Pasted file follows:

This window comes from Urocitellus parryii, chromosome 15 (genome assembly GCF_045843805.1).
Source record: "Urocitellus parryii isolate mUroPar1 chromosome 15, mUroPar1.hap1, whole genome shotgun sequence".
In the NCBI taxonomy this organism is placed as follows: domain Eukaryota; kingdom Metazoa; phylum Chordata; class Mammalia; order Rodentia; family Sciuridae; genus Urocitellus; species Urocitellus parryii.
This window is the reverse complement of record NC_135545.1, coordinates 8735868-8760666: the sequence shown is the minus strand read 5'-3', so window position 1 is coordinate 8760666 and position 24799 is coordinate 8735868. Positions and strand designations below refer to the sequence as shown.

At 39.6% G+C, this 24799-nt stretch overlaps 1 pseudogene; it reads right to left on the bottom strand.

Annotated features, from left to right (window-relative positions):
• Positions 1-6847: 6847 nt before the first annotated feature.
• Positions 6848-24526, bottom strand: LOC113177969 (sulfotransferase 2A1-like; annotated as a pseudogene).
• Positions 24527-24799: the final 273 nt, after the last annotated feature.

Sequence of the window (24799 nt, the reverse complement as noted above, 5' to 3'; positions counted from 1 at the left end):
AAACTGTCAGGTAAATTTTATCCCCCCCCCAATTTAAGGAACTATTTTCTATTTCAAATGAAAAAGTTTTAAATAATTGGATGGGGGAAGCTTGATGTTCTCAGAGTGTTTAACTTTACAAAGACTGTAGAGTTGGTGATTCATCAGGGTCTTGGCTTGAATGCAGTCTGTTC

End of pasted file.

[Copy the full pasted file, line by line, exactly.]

This window comes from Urocitellus parryii, chromosome 15 (genome assembly GCF_045843805.1).
Source record: "Urocitellus parryii isolate mUroPar1 chromosome 15, mUroPar1.hap1, whole genome shotgun sequence".
In the NCBI taxonomy this organism is placed as follows: domain Eukaryota; kingdom Metazoa; phylum Chordata; class Mammalia; order Rodentia; family Sciuridae; genus Urocitellus; species Urocitellus parryii.
This window is the reverse complement of record NC_135545.1, coordinates 8735868-8760666: the sequence shown is the minus strand read 5'-3', so window position 1 is coordinate 8760666 and position 24799 is coordinate 8735868. Positions and strand designations below refer to the sequence as shown.

At 39.6% G+C, this 24799-nt stretch overlaps 1 pseudogene; it reads right to left on the bottom strand.

Annotated features, from left to right (window-relative positions):
• Positions 1-6847: 6847 nt before the first annotated feature.
• Positions 6848-24526, bottom strand: LOC113177969 (sulfotransferase 2A1-like; annotated as a pseudogene).
• Positions 24527-24799: the final 273 nt, after the last annotated feature.

Sequence of the window (24799 nt, the reverse complement as noted above, 5' to 3'; positions counted from 1 at the left end):
AAACTGTCAGGTAAATTTTATCCCCCCCCCAATTTAAGGAACTATTTTCTATTTCAAATGAAAAAGTTTTAAATAATTGGATGGGGGAAGCTTGATGTTCTCAGAGTGTTTAACTTTACAAAGACTGTAGAGTTGGTGATTCATCAGGGTCTTGGCTTGAATGCAGTCTGTTC